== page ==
Learn About the Toxic Substances Control Act (TSCA)
, President Obama signed the Frank R. Lautenberg Chemical Safety for the 21st Century Act, which updates the Toxic Substances Control Act. EPA will update its web pages to conform to the provisions of the statute, but until then some content may be out of date. Learn more about the new law, find summary information and read frequently asked questions.
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Under the Toxic Substances Control Act (TSCA), EPA has broad authority to issue regulations designed to gather health/safety and exposure information on, require testing of, and control exposure to chemical substances and mixtures. Drugs, cosmetics, foods, food additives, pesticides, and nuclear materials are exempt from TSCA. Learn more about TSCA.
TSCA gives EPA authority to take specific measures to assess chemical substances and mixtures, and protect against unreasonable risks to human health and the environment from existing chemicals. Specifically, TSCA directs EPA to:
- Maintain the TSCA Chemical Substances Inventory, a list of over 70,000 existing chemicals in commerce. (Chemicals not already listed on the TSCA Inventory are considered "new chemicals" under TSCA and must go through a review process before they can be added to the Inventory and become "existing chemicals." Read information on new chemical substances.)
- Require testing of chemical substances where necessary to evaluate potential human health or environmental hazards.
- Regulate (including restricting or banning) the manufacture, importation, processing, distribution, use, and/or disposal of any chemical substance that presents an unreasonable risk of injury to human health or the environment.
- Coordinate certain actions on chemical substances under TSCA with actions taken under other federal laws, including those administered by other federal agencies as well as other laws administered by EPA. If risk on a chemical substance is already managed effectively under a different statute, regulation under TSCA generally is not used.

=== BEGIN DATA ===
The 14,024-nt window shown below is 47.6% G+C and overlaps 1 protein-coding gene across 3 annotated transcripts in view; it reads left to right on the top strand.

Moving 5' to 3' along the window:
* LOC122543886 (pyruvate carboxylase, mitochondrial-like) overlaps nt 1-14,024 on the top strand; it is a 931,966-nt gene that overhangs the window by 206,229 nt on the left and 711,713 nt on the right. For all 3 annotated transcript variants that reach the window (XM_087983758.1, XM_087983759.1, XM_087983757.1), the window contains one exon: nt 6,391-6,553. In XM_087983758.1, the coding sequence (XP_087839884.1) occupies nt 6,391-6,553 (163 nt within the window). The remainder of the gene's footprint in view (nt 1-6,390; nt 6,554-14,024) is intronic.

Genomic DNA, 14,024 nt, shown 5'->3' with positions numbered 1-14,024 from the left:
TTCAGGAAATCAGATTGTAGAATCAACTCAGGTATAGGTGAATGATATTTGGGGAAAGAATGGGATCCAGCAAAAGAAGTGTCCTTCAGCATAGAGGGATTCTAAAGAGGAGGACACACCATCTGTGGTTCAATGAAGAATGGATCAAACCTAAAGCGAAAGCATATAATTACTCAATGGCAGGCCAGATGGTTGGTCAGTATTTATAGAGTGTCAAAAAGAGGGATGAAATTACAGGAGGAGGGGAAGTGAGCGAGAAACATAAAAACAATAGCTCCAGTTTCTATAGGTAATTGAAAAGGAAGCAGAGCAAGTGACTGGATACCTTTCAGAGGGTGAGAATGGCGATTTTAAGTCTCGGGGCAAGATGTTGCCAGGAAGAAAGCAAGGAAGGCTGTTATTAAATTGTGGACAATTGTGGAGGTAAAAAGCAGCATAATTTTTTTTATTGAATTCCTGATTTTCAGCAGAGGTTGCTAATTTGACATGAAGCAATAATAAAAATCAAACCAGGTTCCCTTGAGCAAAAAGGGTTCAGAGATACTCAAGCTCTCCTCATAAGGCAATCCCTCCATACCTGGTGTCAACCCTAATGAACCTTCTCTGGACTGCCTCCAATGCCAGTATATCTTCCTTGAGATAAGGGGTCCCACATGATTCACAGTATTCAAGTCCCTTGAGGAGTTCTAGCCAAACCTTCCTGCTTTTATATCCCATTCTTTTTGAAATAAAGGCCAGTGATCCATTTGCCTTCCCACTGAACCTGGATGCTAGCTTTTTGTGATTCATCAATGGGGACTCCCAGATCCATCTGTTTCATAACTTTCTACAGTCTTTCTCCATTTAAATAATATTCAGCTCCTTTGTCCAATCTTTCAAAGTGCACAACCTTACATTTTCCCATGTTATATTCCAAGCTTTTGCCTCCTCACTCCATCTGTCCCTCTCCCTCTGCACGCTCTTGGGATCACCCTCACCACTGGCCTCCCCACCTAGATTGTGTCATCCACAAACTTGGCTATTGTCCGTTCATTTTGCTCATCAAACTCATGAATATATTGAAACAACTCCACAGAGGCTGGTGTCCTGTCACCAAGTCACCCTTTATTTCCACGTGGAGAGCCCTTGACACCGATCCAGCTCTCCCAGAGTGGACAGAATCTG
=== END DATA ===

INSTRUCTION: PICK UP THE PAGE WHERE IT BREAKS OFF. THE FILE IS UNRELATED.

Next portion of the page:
The regulations implementing these authorities are found at 40 CFR Parts 700-799.
Specific sections of TSCA grant authority for EPA to require risk management measures, provide for the coordination of activities under TSCA with other Federal agencies and with other laws administered by EPA, and give citizens the opportunity to petition for action.
TSCA Section 4 provides that EPA can issue rules to require companies to generate hazard and exposure information through specific tests or measurements on chemicals in certain circumstances.
TSCA Section 5(a) Significant New Use Rules (SNURs) can be used to require notice to EPA before either new or existing chemical substances and mixtures are used in new ways that might create concerns.
TSCA Section 5(b)(4) provides that EPA can compile and keep current a list of chemical substances that present or may present an unreasonable risk of injury to human health or the environment.
TSCA Section 6 provides for the regulation of hazardous existing chemical substances and mixtures.
TSCA Section 9 governs the relationship of TSCA to other Federal laws.
TSCA Section 12 outlines export notification requirements for any person who exports or intends to export a chemical substance or mixture subject to certain TSCA regulations.
TSCA Section 13 details import certification requirements that must be met before importing a chemical substance, mixture or article containing a chemical substance or mixture into the U.S.
TSCA Section 21 allows citizens to petition EPA to take specific regulatory actions on chemicals and mixtures under TSCA.